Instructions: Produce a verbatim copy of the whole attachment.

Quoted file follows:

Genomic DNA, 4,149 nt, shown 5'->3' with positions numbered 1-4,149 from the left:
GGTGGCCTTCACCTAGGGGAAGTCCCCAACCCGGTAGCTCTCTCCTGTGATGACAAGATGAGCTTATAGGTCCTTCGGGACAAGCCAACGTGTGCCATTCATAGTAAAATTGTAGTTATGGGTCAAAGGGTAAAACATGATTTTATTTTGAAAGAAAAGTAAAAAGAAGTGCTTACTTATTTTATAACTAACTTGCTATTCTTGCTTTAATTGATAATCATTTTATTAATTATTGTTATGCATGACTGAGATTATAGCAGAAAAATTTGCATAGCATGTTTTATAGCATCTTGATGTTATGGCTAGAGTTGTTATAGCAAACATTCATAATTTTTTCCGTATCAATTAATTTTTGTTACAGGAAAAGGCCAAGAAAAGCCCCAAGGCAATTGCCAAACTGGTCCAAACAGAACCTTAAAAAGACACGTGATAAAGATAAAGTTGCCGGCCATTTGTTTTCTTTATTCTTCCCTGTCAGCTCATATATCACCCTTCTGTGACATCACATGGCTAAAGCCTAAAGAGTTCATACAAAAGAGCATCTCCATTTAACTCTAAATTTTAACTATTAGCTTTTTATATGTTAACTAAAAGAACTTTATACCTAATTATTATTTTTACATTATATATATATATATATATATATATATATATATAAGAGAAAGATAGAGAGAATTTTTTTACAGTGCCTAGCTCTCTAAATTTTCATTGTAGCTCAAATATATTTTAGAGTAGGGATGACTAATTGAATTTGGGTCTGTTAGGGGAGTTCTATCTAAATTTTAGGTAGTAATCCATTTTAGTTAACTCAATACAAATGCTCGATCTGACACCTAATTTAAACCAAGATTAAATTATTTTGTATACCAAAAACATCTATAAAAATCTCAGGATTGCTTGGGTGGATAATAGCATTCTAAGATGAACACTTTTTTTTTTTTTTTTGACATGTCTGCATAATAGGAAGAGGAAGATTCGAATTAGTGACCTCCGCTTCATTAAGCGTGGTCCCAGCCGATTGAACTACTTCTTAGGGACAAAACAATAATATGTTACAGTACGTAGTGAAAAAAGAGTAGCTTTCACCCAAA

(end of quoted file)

Genomic DNA, 4,149 nt, shown 5'->3' with positions numbered 1-4,149 from the left:
GGTGGCCTTCACCTAGGGGAAGTCCCCAACCCGGTAGCTCTCTCCTGTGATGACAAGATGAGCTTATAGGTCCTTCGGGACAAGCCAACGTGTGCCATTCATAGTAAAATTGTAGTTATGGGTCAAAGGGTAAAACATGATTTTATTTTGAAAGAAAAGTAAAAAGAAGTGCTTACTTATTTTATAACTAACTTGCTATTCTTGCTTTAATTGATAATCATTTTATTAATTATTGTTATGCATGACTGAGATTATAGCAGAAAAATTTGCATAGCATGTTTTATAGCATCTTGATGTTATGGCTAGAGTTGTTATAGCAAACATTCATAATTTTTTCCGTATCAATTAATTTTTGTTACAGGAAAAGGCCAAGAAAAGCCCCAAGGCAATTGCCAAACTGGTCCAAACAGAACCTTAAAAAGACACGTGATAAAGATAAAGTTGCCGGCCATTTGTTTTCTTTATTCTTCCCTGTCAGCTCATATATCACCCTTCTGTGACATCACATGGCTAAAGCCTAAAGAGTTCATACAAAAGAGCATCTCCATTTAACTCTAAATTTTAACTATTAGCTTTTTATATGTTAACTAAAAGAACTTTATACCTAATTATTATTTTTACATTATATATATATATATATATATATATATATATATAAGAGAAAGATAGAGAGAATTTTTTTACAGTGCCTAGCTCTCTAAATTTTCATTGTAGCTCAAATATATTTTAGAGTAGGGATGACTAATTGAATTTGGGTCTGTTAGGGGAGTTCTATCTAAATTTTAGGTAGTAATCCATTTTAGTTAACTCAATACAAATGCTCGATCTGACACCTAATTTAAACCAAGATTAAATTATTTTGTATACCAAAAACATCTATAAAAATCTCAGGATTGCTTGGGTGGATAATAGCATTCTAAGATGAACACTTTTTTTTTTTTTTTTGACATGTCTGCATAATAGGAAGAGGAAGATTCGAATTAGTGACCTCCGCTTCATTAAGCGTGGTCCCAGCCGATTGAACTACTTCTTAGGGACAAAACAATAATATGTTACAGTACGTAGTGAAAAAAGAGTAGCTTTCACCCAAA